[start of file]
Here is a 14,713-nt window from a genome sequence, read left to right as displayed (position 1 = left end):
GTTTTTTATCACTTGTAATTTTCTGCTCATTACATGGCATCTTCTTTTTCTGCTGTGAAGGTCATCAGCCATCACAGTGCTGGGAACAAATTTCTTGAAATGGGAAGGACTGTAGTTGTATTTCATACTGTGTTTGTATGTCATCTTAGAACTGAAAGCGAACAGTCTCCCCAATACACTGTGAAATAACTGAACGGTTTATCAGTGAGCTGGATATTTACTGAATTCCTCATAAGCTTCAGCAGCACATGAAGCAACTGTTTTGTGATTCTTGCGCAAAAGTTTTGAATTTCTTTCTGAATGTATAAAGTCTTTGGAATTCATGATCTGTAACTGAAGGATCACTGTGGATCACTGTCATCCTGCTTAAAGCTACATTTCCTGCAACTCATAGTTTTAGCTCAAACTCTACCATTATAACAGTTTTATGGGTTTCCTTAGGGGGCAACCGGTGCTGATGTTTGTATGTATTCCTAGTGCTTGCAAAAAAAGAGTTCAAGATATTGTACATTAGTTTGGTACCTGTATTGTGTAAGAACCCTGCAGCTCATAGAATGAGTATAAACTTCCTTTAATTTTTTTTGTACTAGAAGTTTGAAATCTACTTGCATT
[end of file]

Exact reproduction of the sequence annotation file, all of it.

Here is a 14,713-nt window from a genome sequence, read left to right as displayed (position 1 = left end):
GTTTTTTATCACTTGTAATTTTCTGCTCATTACATGGCATCTTCTTTTTCTGCTGTGAAGGTCATCAGCCATCACAGTGCTGGGAACAAATTTCTTGAAATGGGAAGGACTGTAGTTGTATTTCATACTGTGTTTGTATGTCATCTTAGAACTGAAAGCGAACAGTCTCCCCAATACACTGTGAAATAACTGAACGGTTTATCAGTGAGCTGGATATTTACTGAATTCCTCATAAGCTTCAGCAGCACATGAAGCAACTGTTTTGTGATTCTTGCGCAAAAGTTTTGAATTTCTTTCTGAATGTATAAAGTCTTTGGAATTCATGATCTGTAACTGAAGGATCACTGTGGATCACTGTCATCCTGCTTAAAGCTACATTTCCTGCAACTCATAGTTTTAGCTCAAACTCTACCATTATAACAGTTTTATGGGTTTCCTTAGGGGGCAACCGGTGCTGATGTTTGTATGTATTCCTAGTGCTTGCAAAAAAAGAGTTCAAGATATTGTACATTAGTTTGGTACCTGTATTGTGTAAGAACCCTGCAGCTCATAGAATGAGTATAAACTTCCTTTAATTTTTTTTGTACTAGAAGTTTGAAATCTACTTGCATT